Another question is what makes acceleration of a frame an absolute thing?.What makes acceleraing frame to move slower in time?..If you could show the maths behind it it could help..thnx

6. Apr 3, 2012

### Staff: Mentor

People in both frames are aging at exactly the same rate, since all their clocks are of identical designs.
Each individual observer in the S frame encounters a sequence of observers in the S' frame, and the times he sees displayed on their clocks are increasing more rapidly than the time displayed on his own clock. He is encountering later and later versions of the people in the S' frame.
Each individual observer in the S' frame encounters a sequence of observers in the S frame, and the times he sees displayed on their clocks are increasing more rapidly than the time displayed on his own clock. He is encountering later and later versions of the people in the S frame.
Before you begin studying the phenomena occurring in accelerating frames (which can be regarded as a sort of transition toward general relativity), you need to first get a better working understanding of special relativity. Keep up the hard work.

Chet

7. Apr 3, 2012

### harrylin

He and I meant quite the same; the problem with such words as "different" or "equally" is that they can be easily misunderstood, without the math. Perhaps you meant with "different" exactly the same as what I meant with "the same"!
Here's what I meant: If the one measures that their relative speed is exactly10'000 km/s, the other one will also measure that; and each will record exactly the same distance as function of time as the other if their clocks read the same at the instant that they pass each other, and each will measure the other as aging more slowly. Consequently the situation is perfectly symmetrical, so that there is absolutely no way of detecting "who is truly aging more or less slowly".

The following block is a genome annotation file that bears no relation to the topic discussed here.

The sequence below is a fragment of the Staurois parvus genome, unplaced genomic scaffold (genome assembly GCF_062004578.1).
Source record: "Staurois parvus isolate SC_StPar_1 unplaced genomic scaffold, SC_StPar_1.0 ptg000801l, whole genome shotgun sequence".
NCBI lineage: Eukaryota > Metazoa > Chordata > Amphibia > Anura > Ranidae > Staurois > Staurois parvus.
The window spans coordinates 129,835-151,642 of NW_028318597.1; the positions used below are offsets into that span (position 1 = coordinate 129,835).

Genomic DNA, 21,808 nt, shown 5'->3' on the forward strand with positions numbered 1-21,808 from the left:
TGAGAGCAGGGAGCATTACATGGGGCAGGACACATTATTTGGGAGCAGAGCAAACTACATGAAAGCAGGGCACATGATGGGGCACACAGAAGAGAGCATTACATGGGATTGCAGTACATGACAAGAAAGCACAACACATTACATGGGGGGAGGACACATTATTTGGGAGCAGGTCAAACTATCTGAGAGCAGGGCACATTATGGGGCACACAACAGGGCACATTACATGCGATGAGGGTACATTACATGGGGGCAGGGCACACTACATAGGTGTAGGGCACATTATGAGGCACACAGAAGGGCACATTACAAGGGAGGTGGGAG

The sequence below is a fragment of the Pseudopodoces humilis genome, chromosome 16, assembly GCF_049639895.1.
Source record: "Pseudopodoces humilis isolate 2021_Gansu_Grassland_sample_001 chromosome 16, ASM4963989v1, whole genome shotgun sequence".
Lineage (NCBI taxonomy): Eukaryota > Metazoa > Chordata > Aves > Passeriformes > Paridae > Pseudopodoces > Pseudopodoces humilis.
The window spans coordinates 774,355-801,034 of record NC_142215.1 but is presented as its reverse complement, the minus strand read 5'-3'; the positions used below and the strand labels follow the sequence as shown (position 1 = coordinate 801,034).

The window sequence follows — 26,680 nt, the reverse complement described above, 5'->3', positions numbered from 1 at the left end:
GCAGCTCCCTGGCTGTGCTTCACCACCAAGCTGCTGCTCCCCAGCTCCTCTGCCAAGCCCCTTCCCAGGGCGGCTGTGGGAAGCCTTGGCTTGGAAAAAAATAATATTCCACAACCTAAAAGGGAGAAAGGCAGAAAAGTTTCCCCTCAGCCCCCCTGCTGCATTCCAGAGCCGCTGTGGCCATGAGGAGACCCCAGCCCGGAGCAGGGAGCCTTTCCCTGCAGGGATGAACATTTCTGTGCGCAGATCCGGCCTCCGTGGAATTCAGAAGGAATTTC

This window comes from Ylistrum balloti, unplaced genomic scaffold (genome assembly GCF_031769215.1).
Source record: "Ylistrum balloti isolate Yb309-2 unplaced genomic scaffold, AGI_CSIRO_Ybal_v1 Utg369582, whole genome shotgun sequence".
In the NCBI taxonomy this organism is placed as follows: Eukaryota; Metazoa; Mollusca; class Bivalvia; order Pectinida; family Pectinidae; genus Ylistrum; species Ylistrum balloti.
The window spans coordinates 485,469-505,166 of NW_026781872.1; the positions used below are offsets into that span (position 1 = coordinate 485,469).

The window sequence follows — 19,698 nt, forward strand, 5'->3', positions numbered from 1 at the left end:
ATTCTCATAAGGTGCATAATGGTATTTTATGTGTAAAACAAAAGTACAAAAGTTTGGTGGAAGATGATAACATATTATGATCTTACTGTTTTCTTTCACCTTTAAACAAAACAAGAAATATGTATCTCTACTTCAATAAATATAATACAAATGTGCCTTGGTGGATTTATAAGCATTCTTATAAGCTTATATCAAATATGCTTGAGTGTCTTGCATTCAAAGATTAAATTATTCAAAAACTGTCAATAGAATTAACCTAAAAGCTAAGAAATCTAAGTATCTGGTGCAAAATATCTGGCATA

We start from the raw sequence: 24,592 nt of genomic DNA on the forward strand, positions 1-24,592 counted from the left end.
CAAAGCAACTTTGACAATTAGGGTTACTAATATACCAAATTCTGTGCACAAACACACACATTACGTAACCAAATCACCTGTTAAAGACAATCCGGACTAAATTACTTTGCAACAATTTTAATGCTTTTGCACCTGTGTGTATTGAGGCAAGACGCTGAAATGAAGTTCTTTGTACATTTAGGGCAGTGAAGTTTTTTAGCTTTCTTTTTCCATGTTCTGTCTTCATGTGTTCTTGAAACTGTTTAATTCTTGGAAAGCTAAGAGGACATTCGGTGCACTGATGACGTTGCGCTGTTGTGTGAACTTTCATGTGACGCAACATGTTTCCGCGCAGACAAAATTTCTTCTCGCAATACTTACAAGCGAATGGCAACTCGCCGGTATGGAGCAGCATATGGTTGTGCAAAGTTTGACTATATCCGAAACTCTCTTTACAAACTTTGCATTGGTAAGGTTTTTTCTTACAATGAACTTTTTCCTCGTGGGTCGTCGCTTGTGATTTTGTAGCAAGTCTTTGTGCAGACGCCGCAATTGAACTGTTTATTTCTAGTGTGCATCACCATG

Now, what did you mean with "both measurements should be different"? The starting point of SR is that one does not know who is in motion, so that both of them should have same measurements.
I doubt that the math can explain why the math is so... The essential point is that the usual math is with respect to non-accelerated reference systems. How would you put that in the math?

The first explanation was that this is due to motion relative to the ether, a more widespread explanation is that this is due to the properties of Spacetime; and the most common "explanation" is perhaps that "this is just how nature works".

8. Apr 3, 2012